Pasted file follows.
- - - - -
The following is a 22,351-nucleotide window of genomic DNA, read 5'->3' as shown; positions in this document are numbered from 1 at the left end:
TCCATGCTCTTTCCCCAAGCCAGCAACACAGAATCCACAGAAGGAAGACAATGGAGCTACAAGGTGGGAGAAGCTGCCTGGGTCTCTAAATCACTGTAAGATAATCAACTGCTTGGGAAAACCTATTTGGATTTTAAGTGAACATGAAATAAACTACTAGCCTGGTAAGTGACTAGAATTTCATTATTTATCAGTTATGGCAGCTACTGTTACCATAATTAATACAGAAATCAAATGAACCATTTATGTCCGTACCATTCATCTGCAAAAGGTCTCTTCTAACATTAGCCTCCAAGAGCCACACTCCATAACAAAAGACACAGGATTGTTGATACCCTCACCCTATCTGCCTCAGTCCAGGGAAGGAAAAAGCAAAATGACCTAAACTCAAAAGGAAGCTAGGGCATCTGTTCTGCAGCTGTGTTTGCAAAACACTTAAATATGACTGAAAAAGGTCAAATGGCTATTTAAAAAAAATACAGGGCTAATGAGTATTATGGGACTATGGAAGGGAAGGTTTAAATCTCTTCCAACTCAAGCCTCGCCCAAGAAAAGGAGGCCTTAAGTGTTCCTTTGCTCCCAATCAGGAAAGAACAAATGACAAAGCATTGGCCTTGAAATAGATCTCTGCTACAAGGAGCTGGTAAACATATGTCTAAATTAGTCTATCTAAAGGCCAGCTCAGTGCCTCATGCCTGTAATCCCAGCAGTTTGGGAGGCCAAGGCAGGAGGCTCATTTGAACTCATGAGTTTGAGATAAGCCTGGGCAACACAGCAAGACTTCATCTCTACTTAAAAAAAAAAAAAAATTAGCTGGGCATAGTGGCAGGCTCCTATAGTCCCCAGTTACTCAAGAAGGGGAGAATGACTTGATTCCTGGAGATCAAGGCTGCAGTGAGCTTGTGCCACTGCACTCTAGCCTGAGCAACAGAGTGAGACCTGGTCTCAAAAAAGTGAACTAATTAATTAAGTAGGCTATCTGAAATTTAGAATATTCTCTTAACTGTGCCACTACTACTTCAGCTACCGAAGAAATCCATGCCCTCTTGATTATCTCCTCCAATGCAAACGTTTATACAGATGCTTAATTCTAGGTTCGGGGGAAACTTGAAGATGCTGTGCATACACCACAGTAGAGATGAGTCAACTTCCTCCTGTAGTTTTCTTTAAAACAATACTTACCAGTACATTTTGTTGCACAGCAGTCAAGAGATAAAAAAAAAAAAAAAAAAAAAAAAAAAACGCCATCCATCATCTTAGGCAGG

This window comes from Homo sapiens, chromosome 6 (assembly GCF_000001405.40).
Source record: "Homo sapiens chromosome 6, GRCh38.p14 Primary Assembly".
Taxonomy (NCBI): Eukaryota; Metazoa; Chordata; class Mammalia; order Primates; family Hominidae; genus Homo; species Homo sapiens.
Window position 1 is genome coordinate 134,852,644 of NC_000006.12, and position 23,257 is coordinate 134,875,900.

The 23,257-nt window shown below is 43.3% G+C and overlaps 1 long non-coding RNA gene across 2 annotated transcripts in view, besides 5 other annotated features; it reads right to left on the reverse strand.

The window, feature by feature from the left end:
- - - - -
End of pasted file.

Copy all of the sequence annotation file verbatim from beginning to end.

The following is a 22,351-nucleotide window of genomic DNA, read 5'->3' as shown; positions in this document are numbered from 1 at the left end:
TCCATGCTCTTTCCCCAAGCCAGCAACACAGAATCCACAGAAGGAAGACAATGGAGCTACAAGGTGGGAGAAGCTGCCTGGGTCTCTAAATCACTGTAAGATAATCAACTGCTTGGGAAAACCTATTTGGATTTTAAGTGAACATGAAATAAACTACTAGCCTGGTAAGTGACTAGAATTTCATTATTTATCAGTTATGGCAGCTACTGTTACCATAATTAATACAGAAATCAAATGAACCATTTATGTCCGTACCATTCATCTGCAAAAGGTCTCTTCTAACATTAGCCTCCAAGAGCCACACTCCATAACAAAAGACACAGGATTGTTGATACCCTCACCCTATCTGCCTCAGTCCAGGGAAGGAAAAAGCAAAATGACCTAAACTCAAAAGGAAGCTAGGGCATCTGTTCTGCAGCTGTGTTTGCAAAACACTTAAATATGACTGAAAAAGGTCAAATGGCTATTTAAAAAAAATACAGGGCTAATGAGTATTATGGGACTATGGAAGGGAAGGTTTAAATCTCTTCCAACTCAAGCCTCGCCCAAGAAAAGGAGGCCTTAAGTGTTCCTTTGCTCCCAATCAGGAAAGAACAAATGACAAAGCATTGGCCTTGAAATAGATCTCTGCTACAAGGAGCTGGTAAACATATGTCTAAATTAGTCTATCTAAAGGCCAGCTCAGTGCCTCATGCCTGTAATCCCAGCAGTTTGGGAGGCCAAGGCAGGAGGCTCATTTGAACTCATGAGTTTGAGATAAGCCTGGGCAACACAGCAAGACTTCATCTCTACTTAAAAAAAAAAAAAAATTAGCTGGGCATAGTGGCAGGCTCCTATAGTCCCCAGTTACTCAAGAAGGGGAGAATGACTTGATTCCTGGAGATCAAGGCTGCAGTGAGCTTGTGCCACTGCACTCTAGCCTGAGCAACAGAGTGAGACCTGGTCTCAAAAAAGTGAACTAATTAATTAAGTAGGCTATCTGAAATTTAGAATATTCTCTTAACTGTGCCACTACTACTTCAGCTACCGAAGAAATCCATGCCCTCTTGATTATCTCCTCCAATGCAAACGTTTATACAGATGCTTAATTCTAGGTTCGGGGGAAACTTGAAGATGCTGTGCATACACCACAGTAGAGATGAGTCAACTTCCTCCTGTAGTTTTCTTTAAAACAATACTTACCAGTACATTTTGTTGCACAGCAGTCAAGAGATAAAAAAAAAAAAAAAAAAAAAAAAAAAACGCCATCCATCATCTTAGGCAGG

This window comes from Homo sapiens, chromosome 6 (assembly GCF_000001405.40).
Source record: "Homo sapiens chromosome 6, GRCh38.p14 Primary Assembly".
Taxonomy (NCBI): Eukaryota; Metazoa; Chordata; class Mammalia; order Primates; family Hominidae; genus Homo; species Homo sapiens.
Window position 1 is genome coordinate 134,852,644 of NC_000006.12, and position 23,257 is coordinate 134,875,900.

The 23,257-nt window shown below is 43.3% G+C and overlaps 1 long non-coding RNA gene across 2 annotated transcripts in view, besides 5 other annotated features; it reads right to left on the reverse strand.

The window, feature by feature from the left end: